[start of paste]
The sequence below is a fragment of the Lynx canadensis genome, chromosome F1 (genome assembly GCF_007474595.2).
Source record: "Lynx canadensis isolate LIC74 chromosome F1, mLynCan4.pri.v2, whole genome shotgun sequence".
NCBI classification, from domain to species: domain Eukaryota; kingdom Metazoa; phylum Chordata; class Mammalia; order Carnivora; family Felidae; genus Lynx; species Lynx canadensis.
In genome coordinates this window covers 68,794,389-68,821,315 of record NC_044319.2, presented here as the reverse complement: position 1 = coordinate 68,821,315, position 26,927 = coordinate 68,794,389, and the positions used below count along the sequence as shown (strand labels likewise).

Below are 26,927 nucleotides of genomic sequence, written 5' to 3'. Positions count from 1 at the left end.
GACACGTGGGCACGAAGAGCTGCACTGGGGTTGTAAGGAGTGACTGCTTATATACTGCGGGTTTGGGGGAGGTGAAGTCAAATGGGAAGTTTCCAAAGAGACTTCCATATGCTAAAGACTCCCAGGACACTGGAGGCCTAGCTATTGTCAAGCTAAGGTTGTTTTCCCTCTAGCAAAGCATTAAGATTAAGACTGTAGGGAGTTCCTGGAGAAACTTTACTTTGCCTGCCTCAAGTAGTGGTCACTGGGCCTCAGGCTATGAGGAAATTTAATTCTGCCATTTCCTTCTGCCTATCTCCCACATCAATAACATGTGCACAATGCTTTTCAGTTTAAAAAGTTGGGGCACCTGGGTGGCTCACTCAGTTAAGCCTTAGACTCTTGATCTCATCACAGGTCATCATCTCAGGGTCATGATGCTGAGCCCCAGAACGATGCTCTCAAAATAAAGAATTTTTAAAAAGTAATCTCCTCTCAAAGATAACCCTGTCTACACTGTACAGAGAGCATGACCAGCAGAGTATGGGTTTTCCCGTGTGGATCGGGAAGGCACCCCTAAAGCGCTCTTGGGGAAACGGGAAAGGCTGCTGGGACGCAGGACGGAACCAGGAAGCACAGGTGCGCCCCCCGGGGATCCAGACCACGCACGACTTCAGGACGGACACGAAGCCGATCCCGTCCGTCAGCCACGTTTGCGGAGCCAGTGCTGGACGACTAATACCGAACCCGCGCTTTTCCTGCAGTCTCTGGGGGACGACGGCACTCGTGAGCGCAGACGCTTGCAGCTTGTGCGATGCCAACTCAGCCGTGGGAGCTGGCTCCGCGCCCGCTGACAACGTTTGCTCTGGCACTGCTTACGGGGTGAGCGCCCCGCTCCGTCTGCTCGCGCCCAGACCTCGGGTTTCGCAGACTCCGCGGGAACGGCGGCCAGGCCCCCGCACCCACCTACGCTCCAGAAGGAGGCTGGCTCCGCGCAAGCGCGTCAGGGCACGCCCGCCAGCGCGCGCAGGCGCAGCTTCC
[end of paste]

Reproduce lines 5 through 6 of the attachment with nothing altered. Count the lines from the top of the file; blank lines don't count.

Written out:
Below are 26,927 nucleotides of genomic sequence, written 5' to 3'. Positions count from 1 at the left end.
GACACGTGGGCACGAAGAGCTGCACTGGGGTTGTAAGGAGTGACTGCTTATATACTGCGGGTTTGGGGGAGGTGAAGTCAAATGGGAAGTTTCCAAAGAGACTTCCATATGCTAAAGACTCCCAGGACACTGGAGGCCTAGCTATTGTCAAGCTAAGGTTGTTTTCCCTCTAGCAAAGCATTAAGATTAAGACTGTAGGGAGTTCCTGGAGAAACTTTACTTTGCCTGCCTCAAGTAGTGGTCACTGGGCCTCAGGCTATGAGGAAATTTAATTCTGCCATTTCCTTCTGCCTATCTCCCACATCAATAACATGTGCACAATGCTTTTCAGTTTAAAAAGTTGGGGCACCTGGGTGGCTCACTCAGTTAAGCCTTAGACTCTTGATCTCATCACAGGTCATCATCTCAGGGTCATGATGCTGAGCCCCAGAACGATGCTCTCAAAATAAAGAATTTTTAAAAAGTAATCTCCTCTCAAAGATAACCCTGTCTACACTGTACAGAGAGCATGACCAGCAGAGTATGGGTTTTCCCGTGTGGATCGGGAAGGCACCCCTAAAGCGCTCTTGGGGAAACGGGAAAGGCTGCTGGGACGCAGGACGGAACCAGGAAGCACAGGTGCGCCCCCCGGGGATCCAGACCACGCACGACTTCAGGACGGACACGAAGCCGATCCCGTCCGTCAGCCACGTTTGCGGAGCCAGTGCTGGACGACTAATACCGAACCCGCGCTTTTCCTGCAGTCTCTGGGGGACGACGGCACTCGTGAGCGCAGACGCTTGCAGCTTGTGCGATGCCAACTCAGCCGTGGGAGCTGGCTCCGCGCCCGCTGACAACGTTTGCTCTGGCACTGCTTACGGGGTGAGCGCCCCGCTCCGTCTGCTCGCGCCCAGACCTCGGGTTTCGCAGACTCCGCGGGAACGGCGGCCAGGCCCCCGCACCCACCTACGCTCCAGAAGGAGGCTGGCTCCGCGCAAGCGCGTCAGGGCACGCCCGCCAGCGCGCGCAGGCGCAGCTTCC